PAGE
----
Is the old way of brand building dead? We think so. In 2016 brands will need a radical shift in their approach to selling writes Sonal Narain, Chief Strategy Officer, Cheil India.
A few years ago a book by the name of “How Brands Grow” by Professor Byron Sharp created a flurry in the fad crazy marketing world. Using data to dismantle some of the biggest assumptions of marketing, he had proven that exercises in segmentation, differentiation, building fixed brand personalities in order to drive loyalty were largely meaningless and that the holy grail of marketing was not building loyalty but driving penetration.
Looking at how ridiculously successful brands like Flipkart, OLX and Zomato have changed their advertising, names and logos show that today he stands vindicated and it is our prediction at Cheil that 2016 will see this play out like never before.
Why? Because consumers have changed in unprecedented ways. Decreasing attention spans and the proliferation of media that allows people to connect with each other means they have even lesser time for brands than they did (if they did at all).
Interaction with brands
Quick, emotional decision making, which basically means they don’t spend as much time as we think they do, on purchases, and evaluate a brand on how it fits into their life/ meets a need. And they’re not loyal. Nowhere is this more apparent than in the app/ start up economy flourishing around us.
Think about it, when you download an app, you only do so because of what the app allows you to do and not its brand personality, its values, what it stands for or the cause it represents. Real estate on our phones, as in our minds is getting more and more precious. And any app, or any information that doesn’t serve a real valuable purpose and offer a hassle free experience faces certain deletion.
Behavioural economics is on the side of this argument. There is enough evidence to suggest that all that matters is availability- mental and physical, and ease of access/ purchase.
Three things that brands need to do…
One, simple and distinctive brand communications that explain what the brand does in as creative a way as possible. Two, an ‘always on’ approach which means bring present in the consumers mind at all points of the purchase journey and Three, reaching as many potential consumers as possible, instead of focusing on limited sets of people.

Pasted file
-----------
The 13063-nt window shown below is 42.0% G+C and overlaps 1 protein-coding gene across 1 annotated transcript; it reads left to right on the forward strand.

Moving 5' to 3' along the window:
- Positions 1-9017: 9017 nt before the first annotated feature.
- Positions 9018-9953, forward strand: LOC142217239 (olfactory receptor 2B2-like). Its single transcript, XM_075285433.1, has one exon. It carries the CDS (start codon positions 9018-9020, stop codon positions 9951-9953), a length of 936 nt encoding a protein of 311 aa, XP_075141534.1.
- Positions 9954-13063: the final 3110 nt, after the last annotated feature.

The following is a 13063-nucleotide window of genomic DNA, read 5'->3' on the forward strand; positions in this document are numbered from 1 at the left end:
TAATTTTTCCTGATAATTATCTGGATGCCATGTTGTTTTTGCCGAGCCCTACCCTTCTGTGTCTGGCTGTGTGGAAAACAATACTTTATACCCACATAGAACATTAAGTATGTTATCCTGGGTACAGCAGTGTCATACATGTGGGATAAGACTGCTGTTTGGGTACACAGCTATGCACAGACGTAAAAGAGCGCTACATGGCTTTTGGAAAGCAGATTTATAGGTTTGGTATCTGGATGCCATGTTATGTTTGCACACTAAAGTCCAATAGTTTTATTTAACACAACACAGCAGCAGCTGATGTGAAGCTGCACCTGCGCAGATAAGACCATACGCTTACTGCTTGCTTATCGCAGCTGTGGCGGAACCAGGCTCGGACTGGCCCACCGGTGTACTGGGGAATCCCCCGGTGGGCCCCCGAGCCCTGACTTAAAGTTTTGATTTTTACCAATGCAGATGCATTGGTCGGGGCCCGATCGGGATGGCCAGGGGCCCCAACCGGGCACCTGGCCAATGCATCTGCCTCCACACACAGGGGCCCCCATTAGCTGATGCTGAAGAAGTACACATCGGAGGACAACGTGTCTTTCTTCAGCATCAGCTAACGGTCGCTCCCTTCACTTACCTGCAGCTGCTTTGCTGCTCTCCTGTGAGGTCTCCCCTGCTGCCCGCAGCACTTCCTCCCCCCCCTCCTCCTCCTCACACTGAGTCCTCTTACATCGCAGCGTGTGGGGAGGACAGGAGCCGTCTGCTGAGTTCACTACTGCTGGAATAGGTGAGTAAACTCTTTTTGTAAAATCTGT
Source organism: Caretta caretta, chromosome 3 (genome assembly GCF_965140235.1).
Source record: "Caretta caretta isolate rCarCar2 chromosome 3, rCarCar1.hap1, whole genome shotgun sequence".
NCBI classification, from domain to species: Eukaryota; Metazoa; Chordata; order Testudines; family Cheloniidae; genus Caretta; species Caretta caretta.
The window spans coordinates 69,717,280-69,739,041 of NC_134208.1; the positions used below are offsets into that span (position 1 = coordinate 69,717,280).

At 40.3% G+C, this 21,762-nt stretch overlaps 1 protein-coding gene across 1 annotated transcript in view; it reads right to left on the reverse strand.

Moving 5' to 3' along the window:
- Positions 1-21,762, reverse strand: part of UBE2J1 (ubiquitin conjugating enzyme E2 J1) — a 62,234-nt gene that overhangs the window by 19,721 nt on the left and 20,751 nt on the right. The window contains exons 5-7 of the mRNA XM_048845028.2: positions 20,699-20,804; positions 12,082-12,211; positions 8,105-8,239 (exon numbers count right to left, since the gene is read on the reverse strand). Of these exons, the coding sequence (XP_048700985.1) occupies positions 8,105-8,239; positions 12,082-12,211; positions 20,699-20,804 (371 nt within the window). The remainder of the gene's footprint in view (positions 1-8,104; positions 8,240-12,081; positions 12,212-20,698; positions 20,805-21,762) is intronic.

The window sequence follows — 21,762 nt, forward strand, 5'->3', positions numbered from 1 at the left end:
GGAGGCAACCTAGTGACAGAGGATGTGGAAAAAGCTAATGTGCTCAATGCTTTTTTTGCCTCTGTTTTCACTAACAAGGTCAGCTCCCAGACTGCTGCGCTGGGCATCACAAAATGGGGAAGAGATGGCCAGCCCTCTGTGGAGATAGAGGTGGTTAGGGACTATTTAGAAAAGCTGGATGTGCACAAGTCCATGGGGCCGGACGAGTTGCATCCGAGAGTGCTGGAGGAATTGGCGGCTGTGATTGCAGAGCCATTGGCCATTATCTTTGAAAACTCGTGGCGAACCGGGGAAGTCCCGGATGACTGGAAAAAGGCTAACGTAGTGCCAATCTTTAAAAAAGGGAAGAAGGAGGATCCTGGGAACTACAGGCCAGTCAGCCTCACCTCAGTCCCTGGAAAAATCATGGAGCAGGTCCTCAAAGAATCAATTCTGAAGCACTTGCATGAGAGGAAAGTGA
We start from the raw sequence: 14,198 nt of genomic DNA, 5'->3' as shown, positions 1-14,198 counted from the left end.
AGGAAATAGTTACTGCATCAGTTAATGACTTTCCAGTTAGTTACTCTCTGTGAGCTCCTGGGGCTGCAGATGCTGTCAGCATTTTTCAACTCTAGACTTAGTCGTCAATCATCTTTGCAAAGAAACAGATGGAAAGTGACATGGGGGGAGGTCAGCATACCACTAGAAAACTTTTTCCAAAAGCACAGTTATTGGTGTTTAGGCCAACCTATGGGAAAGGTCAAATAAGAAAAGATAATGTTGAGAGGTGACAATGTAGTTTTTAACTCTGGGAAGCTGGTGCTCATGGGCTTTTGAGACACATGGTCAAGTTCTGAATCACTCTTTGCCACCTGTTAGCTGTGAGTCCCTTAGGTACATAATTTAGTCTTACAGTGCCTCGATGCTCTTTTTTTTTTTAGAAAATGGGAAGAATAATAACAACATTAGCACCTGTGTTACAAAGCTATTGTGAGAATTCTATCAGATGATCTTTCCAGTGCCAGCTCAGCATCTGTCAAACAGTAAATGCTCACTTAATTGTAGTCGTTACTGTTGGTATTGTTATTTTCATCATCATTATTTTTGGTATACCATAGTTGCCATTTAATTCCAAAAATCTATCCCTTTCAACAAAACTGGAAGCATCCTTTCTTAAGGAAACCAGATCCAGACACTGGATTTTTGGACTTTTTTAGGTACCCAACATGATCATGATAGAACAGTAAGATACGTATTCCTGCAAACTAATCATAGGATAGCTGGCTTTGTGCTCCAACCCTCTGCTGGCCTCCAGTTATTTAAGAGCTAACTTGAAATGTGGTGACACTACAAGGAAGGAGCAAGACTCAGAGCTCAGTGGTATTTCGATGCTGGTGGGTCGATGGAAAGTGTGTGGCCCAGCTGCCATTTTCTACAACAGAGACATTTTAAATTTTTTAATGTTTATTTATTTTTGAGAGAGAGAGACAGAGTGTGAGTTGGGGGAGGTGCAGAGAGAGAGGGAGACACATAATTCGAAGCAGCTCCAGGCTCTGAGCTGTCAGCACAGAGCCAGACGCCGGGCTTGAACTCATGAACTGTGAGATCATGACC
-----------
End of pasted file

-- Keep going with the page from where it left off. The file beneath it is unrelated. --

We need as many consumers as possible to remember us and we need to make it easy for them to buy us. We need to try many things, we need to do it fast, and we need to do it cheap.
What does this mean for agencies?
It means less effort and time spent on defining and fixing brand personality and a wider playing field that comes from being clued into consumers real time for new insights & creative stimulus, through social media listening (like Cheil Pulse). It means discarding the old linear creative development process of client briefing, followed by creative brief development and reviews and collapsing it into a collaborative process with planners, suits and creatives sitting around the same table. It also means being ready to produce cheap and good content at the drop of a hat through infrastructure that supports it, in the form of a content factory, over lavishly produced one-off extravaganzas; something we have invested in. Additionally, it also means being able to see quickly whether your campaign is performing or not, through real time performance analysis on dashboards etc., as opposed to slow and time bound post campaign researches.
What does this mean for marketers?
Marketers need to drive this change by enabling it. Offering products and experiences that fulfill a real need and do it well is key.
Being available physically and mentally throughout a fast changing path to purchase implies a real time understanding of it and investment into its changing drivers to increase the brands availability such as influencer marketing, search, selling through social media. It also means fewer link tests, faster decision making, through a greater reliance on their own judgment of “creativity” instead of research (Yay!) and a willingness to fail.
We need to be able to try many things, try them fast, fail & learn and quickly move on, instead of relying on historical formulas.
Here’s to hoping the industry is ready for something like this!